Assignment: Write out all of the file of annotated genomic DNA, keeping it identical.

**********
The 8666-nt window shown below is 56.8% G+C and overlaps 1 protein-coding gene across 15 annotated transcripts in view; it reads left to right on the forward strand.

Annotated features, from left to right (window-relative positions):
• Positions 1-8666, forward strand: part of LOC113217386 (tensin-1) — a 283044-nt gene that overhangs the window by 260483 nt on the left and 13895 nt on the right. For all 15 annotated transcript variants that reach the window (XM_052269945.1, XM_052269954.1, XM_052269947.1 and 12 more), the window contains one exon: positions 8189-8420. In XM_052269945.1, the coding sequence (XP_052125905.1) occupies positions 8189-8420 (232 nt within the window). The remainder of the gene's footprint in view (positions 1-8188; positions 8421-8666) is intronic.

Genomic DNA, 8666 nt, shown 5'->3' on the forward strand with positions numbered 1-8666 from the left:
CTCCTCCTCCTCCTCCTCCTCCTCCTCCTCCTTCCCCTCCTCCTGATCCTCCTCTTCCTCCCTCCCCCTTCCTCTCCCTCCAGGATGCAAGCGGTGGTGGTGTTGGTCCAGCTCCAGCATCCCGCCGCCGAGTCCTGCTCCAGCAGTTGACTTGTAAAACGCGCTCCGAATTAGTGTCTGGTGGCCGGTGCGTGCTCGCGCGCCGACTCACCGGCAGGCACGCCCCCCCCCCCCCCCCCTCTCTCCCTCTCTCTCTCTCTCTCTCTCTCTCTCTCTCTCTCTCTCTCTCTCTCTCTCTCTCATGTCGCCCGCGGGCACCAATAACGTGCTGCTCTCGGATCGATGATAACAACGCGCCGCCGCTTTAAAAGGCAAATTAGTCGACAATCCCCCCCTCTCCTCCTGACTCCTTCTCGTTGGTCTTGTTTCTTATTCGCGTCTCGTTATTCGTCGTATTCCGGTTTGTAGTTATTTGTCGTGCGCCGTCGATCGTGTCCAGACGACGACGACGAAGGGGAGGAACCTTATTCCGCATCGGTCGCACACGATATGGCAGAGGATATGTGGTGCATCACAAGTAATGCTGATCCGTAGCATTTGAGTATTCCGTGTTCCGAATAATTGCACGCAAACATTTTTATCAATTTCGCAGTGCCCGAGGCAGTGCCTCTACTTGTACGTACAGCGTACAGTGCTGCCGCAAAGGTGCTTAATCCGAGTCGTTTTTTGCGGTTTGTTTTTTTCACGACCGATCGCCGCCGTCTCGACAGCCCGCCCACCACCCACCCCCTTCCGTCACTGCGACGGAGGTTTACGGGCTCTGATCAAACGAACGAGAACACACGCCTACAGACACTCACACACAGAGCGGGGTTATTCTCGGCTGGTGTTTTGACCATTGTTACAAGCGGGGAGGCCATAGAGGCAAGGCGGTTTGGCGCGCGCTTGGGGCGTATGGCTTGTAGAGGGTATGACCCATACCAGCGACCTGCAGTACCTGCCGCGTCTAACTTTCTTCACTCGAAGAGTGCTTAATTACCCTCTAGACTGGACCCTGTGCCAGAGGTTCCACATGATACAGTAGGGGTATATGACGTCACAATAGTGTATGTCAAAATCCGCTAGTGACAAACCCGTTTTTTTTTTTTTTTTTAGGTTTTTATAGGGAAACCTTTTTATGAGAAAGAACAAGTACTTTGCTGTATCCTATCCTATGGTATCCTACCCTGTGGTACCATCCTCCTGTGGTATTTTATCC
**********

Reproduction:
The 8666-nt window shown below is 56.8% G+C and overlaps 1 protein-coding gene across 15 annotated transcripts in view; it reads left to right on the forward strand.

Annotated features, from left to right (window-relative positions):
• Positions 1-8666, forward strand: part of LOC113217386 (tensin-1) — a 283044-nt gene that overhangs the window by 260483 nt on the left and 13895 nt on the right. For all 15 annotated transcript variants that reach the window (XM_052269945.1, XM_052269954.1, XM_052269947.1 and 12 more), the window contains one exon: positions 8189-8420. In XM_052269945.1, the coding sequence (XP_052125905.1) occupies positions 8189-8420 (232 nt within the window). The remainder of the gene's footprint in view (positions 1-8188; positions 8421-8666) is intronic.

Genomic DNA, 8666 nt, shown 5'->3' on the forward strand with positions numbered 1-8666 from the left:
CTCCTCCTCCTCCTCCTCCTCCTCCTCCTCCTTCCCCTCCTCCTGATCCTCCTCTTCCTCCCTCCCCCTTCCTCTCCCTCCAGGATGCAAGCGGTGGTGGTGTTGGTCCAGCTCCAGCATCCCGCCGCCGAGTCCTGCTCCAGCAGTTGACTTGTAAAACGCGCTCCGAATTAGTGTCTGGTGGCCGGTGCGTGCTCGCGCGCCGACTCACCGGCAGGCACGCCCCCCCCCCCCCCCCCTCTCTCCCTCTCTCTCTCTCTCTCTCTCTCTCTCTCTCTCTCTCTCTCTCTCTCTCTCTCTCATGTCGCCCGCGGGCACCAATAACGTGCTGCTCTCGGATCGATGATAACAACGCGCCGCCGCTTTAAAAGGCAAATTAGTCGACAATCCCCCCCTCTCCTCCTGACTCCTTCTCGTTGGTCTTGTTTCTTATTCGCGTCTCGTTATTCGTCGTATTCCGGTTTGTAGTTATTTGTCGTGCGCCGTCGATCGTGTCCAGACGACGACGACGAAGGGGAGGAACCTTATTCCGCATCGGTCGCACACGATATGGCAGAGGATATGTGGTGCATCACAAGTAATGCTGATCCGTAGCATTTGAGTATTCCGTGTTCCGAATAATTGCACGCAAACATTTTTATCAATTTCGCAGTGCCCGAGGCAGTGCCTCTACTTGTACGTACAGCGTACAGTGCTGCCGCAAAGGTGCTTAATCCGAGTCGTTTTTTGCGGTTTGTTTTTTTCACGACCGATCGCCGCCGTCTCGACAGCCCGCCCACCACCCACCCCCTTCCGTCACTGCGACGGAGGTTTACGGGCTCTGATCAAACGAACGAGAACACACGCCTACAGACACTCACACACAGAGCGGGGTTATTCTCGGCTGGTGTTTTGACCATTGTTACAAGCGGGGAGGCCATAGAGGCAAGGCGGTTTGGCGCGCGCTTGGGGCGTATGGCTTGTAGAGGGTATGACCCATACCAGCGACCTGCAGTACCTGCCGCGTCTAACTTTCTTCACTCGAAGAGTGCTTAATTACCCTCTAGACTGGACCCTGTGCCAGAGGTTCCACATGATACAGTAGGGGTATATGACGTCACAATAGTGTATGTCAAAATCCGCTAGTGACAAACCCGTTTTTTTTTTTTTTTTTAGGTTTTTATAGGGAAACCTTTTTATGAGAAAGAACAAGTACTTTGCTGTATCCTATCCTATGGTATCCTACCCTGTGGTACCATCCTCCTGTGGTATTTTATCC